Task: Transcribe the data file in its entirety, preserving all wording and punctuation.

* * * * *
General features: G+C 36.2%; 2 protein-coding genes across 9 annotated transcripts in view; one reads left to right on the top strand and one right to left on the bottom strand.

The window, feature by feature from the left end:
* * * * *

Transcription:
General features: G+C 36.2%; 2 protein-coding genes across 9 annotated transcripts in view; one reads left to right on the top strand and one right to left on the bottom strand.

The window, feature by feature from the left end: